Estimates of effort are a tool for forecasting. A forecast is neither a commitment or a guarantee. Forecasts are reevaluated continuously to account for new knowledge and should include possible alternatives such as optimistic and pessimistic variations.

We are forward looking in Agile. Commitments add no more value to organizational planning than forecasts.

Highly recommend Mike Cohn's Agile Estimating and Planning

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If an estimate is not a promise then as a product owner how can I deliver my projects without knowing how long it will take?

You do not work with one big estimate, but with a lot of small estimates at the story level. A lot of the estimation errors at the story level average out. You cannot promise both content and date. You can, however, be fairly confident that the top of the backlog will get in a release (alternatively, have a fairly accurate - but not fixed - date at which time the whole backlog can be delivered).

Does a Scrum team work more efficiently if we treat time estimates as a promise?

No. That leads to sandbagging estimates and turn velocity/burndown charts into useless data - which prevents the team from improving.

How much research (preparation, effort to understand the problem) in a story is enough to come up the right estimate?

Depends how much you care about the precision. You can spend weeks preparing every estimate carefully, or give quick good faith estimates and hope errors average out. The first way is setting up for failure, because estimating something you haven't done before is really hard, and software engineering is all about stuff you haven't done before.

Personally, I don't think there is much benefit trying to get very accurate estimates. What I try to do is make sure the estimates are accurate enough - i.e. that I haven't missed something which might make cause a story to deviate from its estimate by an order of magnitude. (See next point).

What about unexpected technical problems (problems that can really mess your initial estimates) that come up after you estimate your work?

Small iterations. Ordered backlog. Small stories. The dangerous stuff is what you don't know you don't know. Lack of expertise on a problem will result in poor estimates, but you can adjust by either acquiring expertise (more elaboration) or go with 'good enough' estimates - it's all about risk management.

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No.

The sum of all estimates on each completed task in a sprint is called velocity. Velocity is defined as "number of completed points per sprint" where 'point' is the unit your team estimates in.

So the velocity lets you know how much your team can produce in the next sprint, assuming they use the same method to estimate and the team is stable etc.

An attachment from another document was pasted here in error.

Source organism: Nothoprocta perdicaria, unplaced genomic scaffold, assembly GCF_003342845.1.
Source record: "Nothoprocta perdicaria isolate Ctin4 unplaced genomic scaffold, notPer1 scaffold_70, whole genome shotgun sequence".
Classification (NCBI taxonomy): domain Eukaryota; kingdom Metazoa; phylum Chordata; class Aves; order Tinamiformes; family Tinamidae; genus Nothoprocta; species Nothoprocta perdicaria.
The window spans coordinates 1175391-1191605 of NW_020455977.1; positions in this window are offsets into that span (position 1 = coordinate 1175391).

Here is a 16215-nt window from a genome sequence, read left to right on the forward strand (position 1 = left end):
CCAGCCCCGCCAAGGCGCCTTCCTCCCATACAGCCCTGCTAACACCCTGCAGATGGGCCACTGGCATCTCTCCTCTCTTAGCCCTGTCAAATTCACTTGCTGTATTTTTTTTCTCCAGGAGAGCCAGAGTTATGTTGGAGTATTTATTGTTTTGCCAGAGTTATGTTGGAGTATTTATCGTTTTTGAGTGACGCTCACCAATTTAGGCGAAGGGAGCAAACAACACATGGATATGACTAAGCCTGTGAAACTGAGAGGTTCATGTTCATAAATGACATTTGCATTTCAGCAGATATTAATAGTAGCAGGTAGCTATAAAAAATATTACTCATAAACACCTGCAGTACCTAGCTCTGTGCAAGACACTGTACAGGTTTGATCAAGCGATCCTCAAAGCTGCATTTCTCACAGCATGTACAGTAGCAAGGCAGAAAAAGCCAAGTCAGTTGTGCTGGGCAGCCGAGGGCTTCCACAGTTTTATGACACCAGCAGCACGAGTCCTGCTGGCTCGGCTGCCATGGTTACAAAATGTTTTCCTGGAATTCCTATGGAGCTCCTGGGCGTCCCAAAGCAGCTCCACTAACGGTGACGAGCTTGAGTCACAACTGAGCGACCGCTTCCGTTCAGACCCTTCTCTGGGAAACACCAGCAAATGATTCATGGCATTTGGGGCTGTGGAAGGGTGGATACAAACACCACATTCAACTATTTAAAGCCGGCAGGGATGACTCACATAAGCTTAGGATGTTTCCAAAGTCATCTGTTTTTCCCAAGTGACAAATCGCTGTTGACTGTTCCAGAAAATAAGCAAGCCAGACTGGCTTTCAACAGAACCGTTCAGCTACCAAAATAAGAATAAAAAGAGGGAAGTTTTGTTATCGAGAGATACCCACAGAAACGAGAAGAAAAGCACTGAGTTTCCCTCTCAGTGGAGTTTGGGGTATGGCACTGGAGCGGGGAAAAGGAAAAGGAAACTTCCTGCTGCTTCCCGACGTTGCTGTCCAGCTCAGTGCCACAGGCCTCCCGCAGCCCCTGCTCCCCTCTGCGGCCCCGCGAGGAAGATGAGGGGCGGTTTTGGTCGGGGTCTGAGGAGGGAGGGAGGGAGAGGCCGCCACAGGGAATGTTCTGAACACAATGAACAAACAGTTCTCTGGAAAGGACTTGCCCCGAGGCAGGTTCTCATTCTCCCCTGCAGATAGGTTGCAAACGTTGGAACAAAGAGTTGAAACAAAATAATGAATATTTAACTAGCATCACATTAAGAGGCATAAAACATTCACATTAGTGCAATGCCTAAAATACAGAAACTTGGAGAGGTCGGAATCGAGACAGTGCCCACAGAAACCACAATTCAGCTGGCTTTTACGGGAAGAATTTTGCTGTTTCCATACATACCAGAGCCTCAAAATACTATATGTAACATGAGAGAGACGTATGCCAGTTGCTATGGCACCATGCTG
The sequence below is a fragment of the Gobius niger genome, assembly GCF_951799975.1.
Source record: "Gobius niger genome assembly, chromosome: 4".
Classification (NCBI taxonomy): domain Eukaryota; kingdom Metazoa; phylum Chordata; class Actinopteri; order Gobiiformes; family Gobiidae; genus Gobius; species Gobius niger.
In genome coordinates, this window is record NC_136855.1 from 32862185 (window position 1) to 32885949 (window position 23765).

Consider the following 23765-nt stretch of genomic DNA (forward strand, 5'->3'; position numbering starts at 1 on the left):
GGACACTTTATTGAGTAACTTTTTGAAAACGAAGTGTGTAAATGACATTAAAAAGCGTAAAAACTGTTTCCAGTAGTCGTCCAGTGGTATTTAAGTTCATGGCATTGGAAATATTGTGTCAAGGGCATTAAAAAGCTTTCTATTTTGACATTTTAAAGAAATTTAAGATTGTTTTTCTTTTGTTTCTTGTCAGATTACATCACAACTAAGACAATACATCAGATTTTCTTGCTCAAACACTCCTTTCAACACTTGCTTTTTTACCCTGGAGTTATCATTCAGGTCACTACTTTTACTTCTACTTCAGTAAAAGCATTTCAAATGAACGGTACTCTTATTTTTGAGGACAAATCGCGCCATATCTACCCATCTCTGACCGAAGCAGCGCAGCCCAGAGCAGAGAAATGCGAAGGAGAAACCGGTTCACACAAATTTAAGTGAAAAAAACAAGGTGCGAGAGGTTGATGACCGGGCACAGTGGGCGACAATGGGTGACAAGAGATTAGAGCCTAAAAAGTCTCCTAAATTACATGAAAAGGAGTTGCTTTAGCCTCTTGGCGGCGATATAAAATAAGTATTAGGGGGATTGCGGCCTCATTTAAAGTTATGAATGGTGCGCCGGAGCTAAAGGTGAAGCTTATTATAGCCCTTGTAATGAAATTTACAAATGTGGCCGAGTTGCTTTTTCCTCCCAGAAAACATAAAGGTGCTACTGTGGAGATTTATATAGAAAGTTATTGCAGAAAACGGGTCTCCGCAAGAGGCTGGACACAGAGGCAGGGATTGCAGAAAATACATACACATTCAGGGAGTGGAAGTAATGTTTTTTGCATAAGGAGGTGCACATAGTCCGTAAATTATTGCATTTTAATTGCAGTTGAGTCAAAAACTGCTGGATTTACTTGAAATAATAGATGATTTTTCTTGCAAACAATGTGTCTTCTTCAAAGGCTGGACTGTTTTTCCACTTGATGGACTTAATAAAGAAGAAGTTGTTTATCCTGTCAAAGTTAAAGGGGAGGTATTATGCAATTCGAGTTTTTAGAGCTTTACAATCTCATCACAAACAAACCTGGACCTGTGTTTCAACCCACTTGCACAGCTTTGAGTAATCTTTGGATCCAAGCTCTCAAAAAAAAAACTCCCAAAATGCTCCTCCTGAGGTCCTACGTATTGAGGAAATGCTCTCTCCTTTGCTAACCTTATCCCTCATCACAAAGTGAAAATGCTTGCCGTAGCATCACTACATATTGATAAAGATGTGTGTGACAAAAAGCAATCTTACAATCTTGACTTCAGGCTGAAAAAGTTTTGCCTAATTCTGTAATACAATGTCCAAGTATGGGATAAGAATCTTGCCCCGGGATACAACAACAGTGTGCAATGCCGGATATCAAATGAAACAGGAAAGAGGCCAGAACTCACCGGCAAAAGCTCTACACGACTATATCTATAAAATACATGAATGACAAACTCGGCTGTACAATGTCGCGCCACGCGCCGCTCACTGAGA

And that is how you can be quite sure what the team can deliver without having to make any random promises.

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If an estimate is not a promise then as a product owner how can I deliver my projects without knowing how long it will take?

This is one of the biggest misunderstandings about Scrum. The question of "How long will my project take?" assumes that you can define, at some point in time, exactly what the project will entail in order to complete. But the whole idea about Scrum is that it acknowledges that the things that you learn about a project, as you work on the project, are going to change the definition of the project.

The most common way to define a project is to list the features it will have. Typically, a project is completed when all of the features have been implemented. But what if, as you work on a project, you realize that 5 of the features identified at inception aren't going to be needed, but there's 7 features that people thought of in the first 6 months that really should be included? What does that do to the question of how long it will take?

Another factor is that the things you learn will change your understanding of how to implement certain features, and as you get closer to implementing each feature your estimates are going to change. Personally, I'd resist putting numeric estimates on anything not approaching the horizon of being implemented - maybe using descriptive estimates like "tiny", "small", "medium", "large" and "huge" or "epic". Then you're not implying an accuracy greater than you're capable of estimating.

Truthfully, "How long will it take?", isn't answerable any more than, "What will it be when it's done?". Accountants and traditional business people hate this, which is why it's very hard to move away from Waterfall in some organizations.

It's also why you need to take a lot of the talk about velocity and metrics with a grain of salt. Software projects have a kind of Heisenberg's Uncertainty Principle built into them, and if you spend too much time fine tuning measurements you're just going to end up with extremely precise nonsense.

So no, an estimate isn't a promise. It's an estimate. The "promise" is the commitment the Team makes to complete a certain number of features or stories in a particular Sprint.

The estimates need be just accurate enough to allow the Team to identify how many features (or stories) they can fit into a Sprint snugly. Even more important than accuracy in the estimates is consistency, because the Team will learn how much work worth of estimates they can fit into a Sprint, even if the actual work turns out to be usually twice as much as they estimated. As long as it's consistently off, they'll be able to plan.